Survey Shows Survey Matters

Megumi Rierson, staff writer

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If you identify as a Whitman student with a pulse, chances are you’ve received a few emails with links to surveys about the various nuances of the privileged existence that society has so carefully crafted for you. Just recently, surveys released have included the Campus Climate survey that apparently “isn’t” a thinly veiled cover for Divestment Club sign-ups, the Residence Hall surveys with the prize of a free iPad to go along with the one you got for Christmas and the Language Learning Center survey that comes with the prize of no longer receiving emails from the Language Learning Center.

It’s refreshing to see our faculty and administration taking so seriously our experience here at Whitman by taking real action against some of the most pressing issues on campus. Is diversity potentially an issue at Whitman? There’s a survey for it! Is the mascot pretty racist and indicative of difficult oppressive truths we would rather not confront? There’s also a survey for that! Is 2016 a little late to just now be considering names like “The good kind of pioneer, not the racist one” for this paper? Never fear, we have focus groups for that, which are essentially just live surveys!

When asked about this so-called “survey culture” at Whitman, one student said, “I’m honestly not sure who gets all that data or what they do with it, but just taking it made me feel heard,” and heard he was. As the student’s “slightly agrees” and “strongly disagrees” floated off into cyberspace, they provided the framework for another survey asking the same questions about life at Whitman with different wording to justify the lack of further action past survey releases. Democracy is not dead.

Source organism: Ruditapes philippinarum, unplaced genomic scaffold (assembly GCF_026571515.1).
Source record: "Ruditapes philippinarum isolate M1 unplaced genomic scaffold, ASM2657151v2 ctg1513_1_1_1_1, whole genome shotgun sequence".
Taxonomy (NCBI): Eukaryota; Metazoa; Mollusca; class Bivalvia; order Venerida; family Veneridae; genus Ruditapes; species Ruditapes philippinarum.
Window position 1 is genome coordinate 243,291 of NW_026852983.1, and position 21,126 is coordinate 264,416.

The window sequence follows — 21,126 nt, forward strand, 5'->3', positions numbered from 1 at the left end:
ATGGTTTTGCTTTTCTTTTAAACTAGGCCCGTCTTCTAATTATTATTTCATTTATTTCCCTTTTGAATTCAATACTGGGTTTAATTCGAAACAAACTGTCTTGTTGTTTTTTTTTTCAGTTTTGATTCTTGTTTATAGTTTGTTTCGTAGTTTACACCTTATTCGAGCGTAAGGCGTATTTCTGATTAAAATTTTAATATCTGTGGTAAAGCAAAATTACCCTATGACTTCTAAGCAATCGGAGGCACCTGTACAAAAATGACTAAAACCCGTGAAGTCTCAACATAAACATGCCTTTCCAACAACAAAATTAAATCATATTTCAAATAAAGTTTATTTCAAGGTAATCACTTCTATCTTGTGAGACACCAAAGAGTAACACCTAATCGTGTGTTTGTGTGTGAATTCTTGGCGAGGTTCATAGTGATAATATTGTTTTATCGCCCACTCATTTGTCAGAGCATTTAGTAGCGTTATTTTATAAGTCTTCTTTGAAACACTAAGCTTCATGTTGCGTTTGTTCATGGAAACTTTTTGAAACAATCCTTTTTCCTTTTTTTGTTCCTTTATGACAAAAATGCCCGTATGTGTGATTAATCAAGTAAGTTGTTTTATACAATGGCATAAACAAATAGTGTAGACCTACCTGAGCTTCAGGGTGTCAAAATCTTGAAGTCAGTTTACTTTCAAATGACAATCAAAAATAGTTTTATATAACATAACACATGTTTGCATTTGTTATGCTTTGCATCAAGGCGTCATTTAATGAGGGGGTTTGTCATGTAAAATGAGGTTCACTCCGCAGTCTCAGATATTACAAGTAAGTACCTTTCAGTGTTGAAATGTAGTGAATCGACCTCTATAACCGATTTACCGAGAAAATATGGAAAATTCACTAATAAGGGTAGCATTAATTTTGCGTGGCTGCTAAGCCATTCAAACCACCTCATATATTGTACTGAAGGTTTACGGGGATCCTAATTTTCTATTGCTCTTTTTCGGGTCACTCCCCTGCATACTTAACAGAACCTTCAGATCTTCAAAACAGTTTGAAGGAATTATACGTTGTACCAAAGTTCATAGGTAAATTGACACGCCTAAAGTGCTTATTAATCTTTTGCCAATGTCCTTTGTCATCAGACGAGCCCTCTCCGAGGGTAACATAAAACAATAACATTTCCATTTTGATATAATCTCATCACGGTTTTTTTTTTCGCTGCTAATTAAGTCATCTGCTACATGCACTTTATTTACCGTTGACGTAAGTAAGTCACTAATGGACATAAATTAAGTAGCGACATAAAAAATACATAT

When reached for an interview on this topic, Kathy Murray vehemently denied claims that endless surveys that struggle to get 50 percent campus participation are a way for the administration to exhibit trivial concern on inconvenient issues. “We pride ourselves on being a very involved administrative group,” said Murray, “just last week I let Memorial Hall participate in a 100 percent unscripted interaction with some of my constituents in their dining hall.”
I did some investigative work of my own in a few public spaces on campus, and overheard some illuminating depictions of student life. Students’ chief concerns appear to be Bernie Sanders, competing to see who is most hungover, another groundbreaking “Open Letter to Donald Trump” and realizing that whoever held the silver spoon to their mouths their entire lives never taught them how to write a resume. If these topics seem trivial or just “so Whitman,” never fear, because there will be surveys to address them! Whitman College cares deeply about you, the individual student, and will work tirelessly to ensure that all your important concerns are accounted for.

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